TEAM TO STUDY CULTURAL INFLUENCES ON CHILDREN’S DEVELOPMENT AND ACADEMIC PERFORMANCE
The National Science Foundation (NSF) awarded a $2.5 million grant to New York University to create a research center to study the role of culture on children’s education and development across different stages of their lives.
The NYU Center for Research on Culture, Development and Education will study more than 600 New York City families from diverse cultural and ethnic backgrounds to understand how home life, peer interactions, media and technology influence school performance and social development. Over five years, the research team will examine two longitudinal groups from the city’s population—a group of young children followed from birth through 4 years old, and a group of adolescents followed from sixth through eighth grades.
A collaborative team of faculty members from The Steinhardt School of Education, the Faculty of Arts and Science (FAS), and the Wagner Graduate School of Public Service will conduct the research work. Catherine Tamis-LeMonda, associate professor of Applied Psychology in the School of Education, will lead the center as the project director and serve as a principal investigator along with four other faculty members from the schools.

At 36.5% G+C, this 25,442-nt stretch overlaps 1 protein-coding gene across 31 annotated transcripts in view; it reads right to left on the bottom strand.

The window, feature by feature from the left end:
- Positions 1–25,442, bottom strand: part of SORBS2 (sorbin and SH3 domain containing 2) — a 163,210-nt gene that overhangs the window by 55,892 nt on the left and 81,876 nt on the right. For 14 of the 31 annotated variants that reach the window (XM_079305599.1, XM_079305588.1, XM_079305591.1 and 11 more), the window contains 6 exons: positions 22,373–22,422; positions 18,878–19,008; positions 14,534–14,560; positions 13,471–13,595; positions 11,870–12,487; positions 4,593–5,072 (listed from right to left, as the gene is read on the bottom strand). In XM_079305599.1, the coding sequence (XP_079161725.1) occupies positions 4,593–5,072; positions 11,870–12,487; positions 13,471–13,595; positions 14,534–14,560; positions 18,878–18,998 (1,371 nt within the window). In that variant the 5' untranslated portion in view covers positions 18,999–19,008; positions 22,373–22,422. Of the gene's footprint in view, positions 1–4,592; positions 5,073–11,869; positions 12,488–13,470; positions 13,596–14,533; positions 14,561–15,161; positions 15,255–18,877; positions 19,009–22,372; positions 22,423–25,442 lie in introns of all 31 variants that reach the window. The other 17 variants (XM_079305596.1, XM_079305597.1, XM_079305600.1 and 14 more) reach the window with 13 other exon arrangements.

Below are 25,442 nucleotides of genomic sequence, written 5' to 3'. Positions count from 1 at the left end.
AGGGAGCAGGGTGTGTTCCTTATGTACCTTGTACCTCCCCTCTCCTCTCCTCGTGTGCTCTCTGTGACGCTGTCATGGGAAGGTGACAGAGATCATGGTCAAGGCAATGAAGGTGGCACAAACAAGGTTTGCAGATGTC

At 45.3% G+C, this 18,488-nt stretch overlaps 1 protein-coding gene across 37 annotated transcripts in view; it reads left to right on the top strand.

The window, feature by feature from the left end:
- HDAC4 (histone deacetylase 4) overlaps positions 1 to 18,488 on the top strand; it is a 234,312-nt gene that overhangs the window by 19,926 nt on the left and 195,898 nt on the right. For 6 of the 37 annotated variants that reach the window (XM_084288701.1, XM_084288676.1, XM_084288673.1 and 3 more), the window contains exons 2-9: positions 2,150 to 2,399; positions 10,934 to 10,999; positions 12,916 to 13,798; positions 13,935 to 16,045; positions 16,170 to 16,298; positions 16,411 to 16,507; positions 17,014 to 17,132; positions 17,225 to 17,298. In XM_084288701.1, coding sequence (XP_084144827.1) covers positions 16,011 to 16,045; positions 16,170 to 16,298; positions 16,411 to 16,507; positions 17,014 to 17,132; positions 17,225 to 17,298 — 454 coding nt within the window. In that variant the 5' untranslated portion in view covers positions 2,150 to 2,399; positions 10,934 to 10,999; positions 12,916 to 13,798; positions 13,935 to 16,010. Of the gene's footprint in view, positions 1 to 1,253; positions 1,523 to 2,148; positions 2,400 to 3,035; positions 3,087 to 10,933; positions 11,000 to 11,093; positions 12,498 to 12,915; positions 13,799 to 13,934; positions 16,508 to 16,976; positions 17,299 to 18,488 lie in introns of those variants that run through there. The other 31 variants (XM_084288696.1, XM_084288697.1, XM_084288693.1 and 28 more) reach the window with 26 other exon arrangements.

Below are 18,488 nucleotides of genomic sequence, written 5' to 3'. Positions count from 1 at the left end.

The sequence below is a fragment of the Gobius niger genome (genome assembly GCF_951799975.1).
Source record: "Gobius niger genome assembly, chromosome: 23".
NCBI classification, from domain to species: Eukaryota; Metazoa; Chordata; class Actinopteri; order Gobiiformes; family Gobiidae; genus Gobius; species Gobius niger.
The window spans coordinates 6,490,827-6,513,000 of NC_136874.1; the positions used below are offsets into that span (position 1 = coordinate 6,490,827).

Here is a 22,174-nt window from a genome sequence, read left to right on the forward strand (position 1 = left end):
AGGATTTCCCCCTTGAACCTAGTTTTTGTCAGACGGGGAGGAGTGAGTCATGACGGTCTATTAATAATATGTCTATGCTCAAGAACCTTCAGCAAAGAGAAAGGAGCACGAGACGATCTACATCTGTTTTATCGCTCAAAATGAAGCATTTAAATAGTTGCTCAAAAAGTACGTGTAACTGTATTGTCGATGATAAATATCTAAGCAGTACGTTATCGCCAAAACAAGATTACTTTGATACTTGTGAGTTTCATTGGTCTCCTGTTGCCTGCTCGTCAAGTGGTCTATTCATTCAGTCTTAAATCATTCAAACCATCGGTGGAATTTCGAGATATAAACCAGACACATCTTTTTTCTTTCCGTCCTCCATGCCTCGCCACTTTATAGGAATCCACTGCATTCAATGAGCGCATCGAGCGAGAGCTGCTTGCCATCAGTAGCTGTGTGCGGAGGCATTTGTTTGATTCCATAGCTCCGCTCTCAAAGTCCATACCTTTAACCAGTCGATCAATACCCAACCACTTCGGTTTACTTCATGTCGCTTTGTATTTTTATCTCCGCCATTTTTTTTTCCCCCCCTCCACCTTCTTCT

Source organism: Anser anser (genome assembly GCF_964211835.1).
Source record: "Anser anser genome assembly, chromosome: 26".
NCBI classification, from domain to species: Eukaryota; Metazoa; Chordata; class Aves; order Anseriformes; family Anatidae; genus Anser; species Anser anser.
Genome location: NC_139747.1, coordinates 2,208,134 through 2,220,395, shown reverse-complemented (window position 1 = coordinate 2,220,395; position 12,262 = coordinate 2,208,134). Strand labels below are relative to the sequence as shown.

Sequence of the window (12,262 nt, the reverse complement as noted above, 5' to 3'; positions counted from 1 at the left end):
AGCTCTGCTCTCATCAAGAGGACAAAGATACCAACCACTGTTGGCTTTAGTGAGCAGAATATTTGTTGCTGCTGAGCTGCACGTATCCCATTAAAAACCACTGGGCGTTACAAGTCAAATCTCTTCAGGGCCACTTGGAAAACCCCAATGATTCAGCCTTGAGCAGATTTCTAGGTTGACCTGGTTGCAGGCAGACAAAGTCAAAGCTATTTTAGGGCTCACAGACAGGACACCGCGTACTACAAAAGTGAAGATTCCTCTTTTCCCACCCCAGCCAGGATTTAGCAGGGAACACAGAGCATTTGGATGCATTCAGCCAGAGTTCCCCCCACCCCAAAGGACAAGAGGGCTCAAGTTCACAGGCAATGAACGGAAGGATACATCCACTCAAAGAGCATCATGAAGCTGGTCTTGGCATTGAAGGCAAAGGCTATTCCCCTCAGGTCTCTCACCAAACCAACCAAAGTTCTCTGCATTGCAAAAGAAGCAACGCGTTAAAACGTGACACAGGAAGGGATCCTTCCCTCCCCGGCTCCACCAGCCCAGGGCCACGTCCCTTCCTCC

“This multidisciplinary approach will allow us to examine the disparities in educational achievements of children from different cultural backgrounds,” said Professor Tamis-LeMonda. “This project will advance an understanding of how cultural factors such as family life, classroom and school environment, peer interaction, and media shape how children perform academically and how strongly they are engaged in studies.”
The other four principal investigators are: Diane Hughes and Hiro Yoshikawa, professors in the Psychology Department at FAS; and Joshua Aronson and Niobe Way, professors in the Steinhardt School’s Department of Applied Psychology. Amy Schwartz, a professor of Public Policy in the Wagner School, is also a core faculty member of the center. The NYU Center joins a recently launched network of four NSF Centers across the nation examining education issues and child development in various populations and academic levels.
NSF is an independent federal agency that supports fundamental research and education across all fields of science and engineering, with an annual budget of nearly $5 billion. NSF funds reach all 50 states through grants to nearly 2,000 universities and institutions. Each year, NSF receives about 30,000 competitive requests for funding, and makes about 10,000 new funding awards.
New York University, which was established in 1831, is one of the largest and most prestigious private research universities in the U.S. It has more international students than any other U.S. college or university. Through its 13 schools and colleges, NYU conducts research and provides education in the arts and sciences, law, medicine, dentistry, education, nursing, business, social work, the cinematic and performing arts, public administration and policy, and continuing studies, among other areas.